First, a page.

What happened

Shares of Arcos Dorados (NYSE:ARCO), the world's largest McDonald's franchisee, jumped 14% in November, according to data from S&P Global Market Intelligence. The operator of McDonald's (NYSE:MCD) restaurants in Latin America benefited from a better-than-expected third-quarter earnings report in the middle of the month and a key upgrade to McDonald's that seems to bode well for Arcos Dorados.

The following chart shows the stock's trajectory, with its two distinct gains in the month.

ARCO Chart

ARCO data by YCharts

So what 

Arcos Dorados shares jumped 6.2% on its third-quarter earnings report on Nov. 14, as the fast-food chain said revenue increased 8.3% on a constant-currency basis and comparable sales were up 7.4%, with guest traffic up in Mexico and its southern Latin America division. Adjusted earnings per share, excluding Venezuela, increased from $0.12 to $0.20, which easily beat estimates at $0.09, a sign that increasing comparable sales are converting into bottom-line gains. In constant currency, net income more than doubled in the period.

The exterior of a McDonald's restaurant

Image source: McDonald's.

"With the uncertainty about Mexico's presidential election and the U.S. trade agreement behind us, and the choice of Brazil's president decided, we are more optimistic about the macro-environments of these two important markets," CEO Sergio Alonso said. "However, even under improving market conditions, we will remain vigilant, protecting and expanding our customer base across our markets while seeking to preserve and enhance our margins." 

The stock gained 10% over the last three sessions of November, and the reason for this surge is more unclear.  One possible reason may be Morgan Stanley's upgrade of McDonald's on the strength of its Experience of the Future (EOTF) program, which is centered around restaurant remodels. Arcos has already remodeled 196 restaurants and is on track to have 650 EOTF restaurants by the end of next year.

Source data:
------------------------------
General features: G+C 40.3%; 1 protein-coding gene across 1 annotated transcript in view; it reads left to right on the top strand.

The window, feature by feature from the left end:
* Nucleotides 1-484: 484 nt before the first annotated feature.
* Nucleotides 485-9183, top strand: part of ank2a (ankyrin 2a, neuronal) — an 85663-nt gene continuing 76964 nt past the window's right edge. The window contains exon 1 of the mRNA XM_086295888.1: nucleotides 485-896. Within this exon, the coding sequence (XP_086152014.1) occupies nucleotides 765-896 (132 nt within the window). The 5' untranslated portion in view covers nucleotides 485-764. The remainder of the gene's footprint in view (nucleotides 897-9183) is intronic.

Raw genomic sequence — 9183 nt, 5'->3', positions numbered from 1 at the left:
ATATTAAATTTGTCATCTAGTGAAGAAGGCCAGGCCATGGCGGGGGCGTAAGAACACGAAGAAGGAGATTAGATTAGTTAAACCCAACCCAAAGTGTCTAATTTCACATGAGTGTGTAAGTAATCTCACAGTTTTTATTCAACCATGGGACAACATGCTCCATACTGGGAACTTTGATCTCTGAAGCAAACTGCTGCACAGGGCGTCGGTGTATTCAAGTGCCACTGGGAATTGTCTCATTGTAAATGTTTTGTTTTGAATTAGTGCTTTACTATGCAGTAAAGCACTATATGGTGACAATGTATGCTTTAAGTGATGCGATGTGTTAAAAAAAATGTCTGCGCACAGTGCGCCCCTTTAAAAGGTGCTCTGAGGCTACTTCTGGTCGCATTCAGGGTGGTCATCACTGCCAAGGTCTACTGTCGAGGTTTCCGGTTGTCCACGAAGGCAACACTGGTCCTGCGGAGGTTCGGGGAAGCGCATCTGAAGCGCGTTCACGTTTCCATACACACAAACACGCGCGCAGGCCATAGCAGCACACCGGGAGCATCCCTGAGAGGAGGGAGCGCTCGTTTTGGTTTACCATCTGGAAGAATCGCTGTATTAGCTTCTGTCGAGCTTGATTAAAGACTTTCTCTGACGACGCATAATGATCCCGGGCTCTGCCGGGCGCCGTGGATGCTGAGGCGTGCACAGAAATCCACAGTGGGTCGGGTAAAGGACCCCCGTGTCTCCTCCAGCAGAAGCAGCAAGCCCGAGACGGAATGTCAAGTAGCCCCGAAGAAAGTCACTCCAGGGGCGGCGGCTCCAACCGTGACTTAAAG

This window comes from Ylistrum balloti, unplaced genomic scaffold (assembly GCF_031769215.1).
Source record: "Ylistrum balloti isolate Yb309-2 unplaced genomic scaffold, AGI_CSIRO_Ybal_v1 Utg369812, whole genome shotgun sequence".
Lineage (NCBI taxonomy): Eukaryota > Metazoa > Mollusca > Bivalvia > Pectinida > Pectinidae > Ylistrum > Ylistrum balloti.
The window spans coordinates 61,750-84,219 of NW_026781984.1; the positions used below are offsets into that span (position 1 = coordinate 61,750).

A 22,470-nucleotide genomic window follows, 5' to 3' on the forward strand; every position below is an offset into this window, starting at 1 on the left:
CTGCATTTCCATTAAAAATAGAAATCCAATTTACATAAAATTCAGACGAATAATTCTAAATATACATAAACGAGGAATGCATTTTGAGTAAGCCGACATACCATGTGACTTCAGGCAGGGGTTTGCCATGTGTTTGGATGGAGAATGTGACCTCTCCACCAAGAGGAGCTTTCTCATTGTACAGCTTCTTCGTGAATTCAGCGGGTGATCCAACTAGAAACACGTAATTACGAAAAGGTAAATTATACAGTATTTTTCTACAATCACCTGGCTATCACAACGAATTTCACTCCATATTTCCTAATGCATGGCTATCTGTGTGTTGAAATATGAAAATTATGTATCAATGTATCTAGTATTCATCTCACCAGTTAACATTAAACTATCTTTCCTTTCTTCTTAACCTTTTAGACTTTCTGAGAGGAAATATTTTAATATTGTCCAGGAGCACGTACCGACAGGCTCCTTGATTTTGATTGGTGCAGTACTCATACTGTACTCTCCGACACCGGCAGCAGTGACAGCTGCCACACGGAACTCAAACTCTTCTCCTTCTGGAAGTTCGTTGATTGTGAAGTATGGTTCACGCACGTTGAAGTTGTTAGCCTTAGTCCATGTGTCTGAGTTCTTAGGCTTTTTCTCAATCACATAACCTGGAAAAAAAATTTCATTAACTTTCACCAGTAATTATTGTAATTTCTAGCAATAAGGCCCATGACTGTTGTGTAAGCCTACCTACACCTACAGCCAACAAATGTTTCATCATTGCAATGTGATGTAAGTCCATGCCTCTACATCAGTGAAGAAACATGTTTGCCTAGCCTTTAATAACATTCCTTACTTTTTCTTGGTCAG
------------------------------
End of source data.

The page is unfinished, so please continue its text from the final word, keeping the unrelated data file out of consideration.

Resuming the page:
Now what 

Arcos Dorados investors should take heart in Alonso's statement. The stock has been plagued by macroeconomic challenges in Venezuela, Brazil, and elsewhere, but investors are hopeful that the Brazilian economy, which has been in recession for much of the decade, will improve under newly elected President Jair Bolsonaro. Brazil is especially important to Arcos Dorados, given that half of the company's restaurants are located there.

Management is making smart moves, retiring debt and driving profit growth, and the EOTF buildouts should pay off. With last month's momentum, the stock may finally start to deliver the kind of results investors have long expected.

This article represents the opinion of the writer, who may disagree with the “official” recommendation position of a Motley Fool premium advisory service. We’re motley! Questioning an investing thesis -- even one of our own -- helps us all think critically about investing and make decisions that help us become smarter, happier, and richer.